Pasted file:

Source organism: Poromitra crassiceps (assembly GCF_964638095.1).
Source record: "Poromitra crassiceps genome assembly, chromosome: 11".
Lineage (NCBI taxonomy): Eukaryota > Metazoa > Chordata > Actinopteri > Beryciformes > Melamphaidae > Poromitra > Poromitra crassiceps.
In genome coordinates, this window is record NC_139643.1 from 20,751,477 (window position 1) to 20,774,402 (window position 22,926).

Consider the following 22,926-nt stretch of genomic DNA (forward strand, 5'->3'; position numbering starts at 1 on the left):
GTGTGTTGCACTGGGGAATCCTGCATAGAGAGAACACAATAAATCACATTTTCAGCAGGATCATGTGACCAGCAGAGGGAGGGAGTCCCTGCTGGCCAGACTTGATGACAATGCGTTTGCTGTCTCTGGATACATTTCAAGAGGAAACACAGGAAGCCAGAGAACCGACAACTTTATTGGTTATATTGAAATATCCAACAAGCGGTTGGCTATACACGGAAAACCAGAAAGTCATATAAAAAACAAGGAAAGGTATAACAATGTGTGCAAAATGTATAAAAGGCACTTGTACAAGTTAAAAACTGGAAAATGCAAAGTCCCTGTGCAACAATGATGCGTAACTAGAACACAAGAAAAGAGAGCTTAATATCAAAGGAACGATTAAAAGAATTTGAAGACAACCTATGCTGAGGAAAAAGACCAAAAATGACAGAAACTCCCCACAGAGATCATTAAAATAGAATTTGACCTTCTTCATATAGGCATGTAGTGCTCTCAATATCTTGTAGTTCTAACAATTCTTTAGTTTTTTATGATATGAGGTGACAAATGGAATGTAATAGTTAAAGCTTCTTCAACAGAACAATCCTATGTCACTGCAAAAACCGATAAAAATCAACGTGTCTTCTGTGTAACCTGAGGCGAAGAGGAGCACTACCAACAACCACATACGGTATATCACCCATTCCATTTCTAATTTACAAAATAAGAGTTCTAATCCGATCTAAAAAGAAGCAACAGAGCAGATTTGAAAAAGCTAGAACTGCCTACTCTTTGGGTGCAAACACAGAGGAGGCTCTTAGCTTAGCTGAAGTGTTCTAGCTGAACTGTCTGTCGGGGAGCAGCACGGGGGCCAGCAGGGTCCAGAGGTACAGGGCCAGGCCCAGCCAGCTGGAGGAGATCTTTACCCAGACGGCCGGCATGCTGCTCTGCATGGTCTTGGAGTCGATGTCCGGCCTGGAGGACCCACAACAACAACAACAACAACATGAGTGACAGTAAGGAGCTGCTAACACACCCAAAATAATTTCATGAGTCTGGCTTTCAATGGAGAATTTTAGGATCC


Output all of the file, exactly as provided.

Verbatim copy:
Source organism: Poromitra crassiceps (assembly GCF_964638095.1).
Source record: "Poromitra crassiceps genome assembly, chromosome: 11".
Lineage (NCBI taxonomy): Eukaryota > Metazoa > Chordata > Actinopteri > Beryciformes > Melamphaidae > Poromitra > Poromitra crassiceps.
In genome coordinates, this window is record NC_139643.1 from 20,751,477 (window position 1) to 20,774,402 (window position 22,926).

Consider the following 22,926-nt stretch of genomic DNA (forward strand, 5'->3'; position numbering starts at 1 on the left):
GTGTGTTGCACTGGGGAATCCTGCATAGAGAGAACACAATAAATCACATTTTCAGCAGGATCATGTGACCAGCAGAGGGAGGGAGTCCCTGCTGGCCAGACTTGATGACAATGCGTTTGCTGTCTCTGGATACATTTCAAGAGGAAACACAGGAAGCCAGAGAACCGACAACTTTATTGGTTATATTGAAATATCCAACAAGCGGTTGGCTATACACGGAAAACCAGAAAGTCATATAAAAAACAAGGAAAGGTATAACAATGTGTGCAAAATGTATAAAAGGCACTTGTACAAGTTAAAAACTGGAAAATGCAAAGTCCCTGTGCAACAATGATGCGTAACTAGAACACAAGAAAAGAGAGCTTAATATCAAAGGAACGATTAAAAGAATTTGAAGACAACCTATGCTGAGGAAAAAGACCAAAAATGACAGAAACTCCCCACAGAGATCATTAAAATAGAATTTGACCTTCTTCATATAGGCATGTAGTGCTCTCAATATCTTGTAGTTCTAACAATTCTTTAGTTTTTTATGATATGAGGTGACAAATGGAATGTAATAGTTAAAGCTTCTTCAACAGAACAATCCTATGTCACTGCAAAAACCGATAAAAATCAACGTGTCTTCTGTGTAACCTGAGGCGAAGAGGAGCACTACCAACAACCACATACGGTATATCACCCATTCCATTTCTAATTTACAAAATAAGAGTTCTAATCCGATCTAAAAAGAAGCAACAGAGCAGATTTGAAAAAGCTAGAACTGCCTACTCTTTGGGTGCAAACACAGAGGAGGCTCTTAGCTTAGCTGAAGTGTTCTAGCTGAACTGTCTGTCGGGGAGCAGCACGGGGGCCAGCAGGGTCCAGAGGTACAGGGCCAGGCCCAGCCAGCTGGAGGAGATCTTTACCCAGACGGCCGGCATGCTGCTCTGCATGGTCTTGGAGTCGATGTCCGGCCTGGAGGACCCACAACAACAACAACAACAACATGAGTGACAGTAAGGAGCTGCTAACACACCCAAAATAATTTCATGAGTCTGGCTTTCAATGGAGAATTTTAGGATCC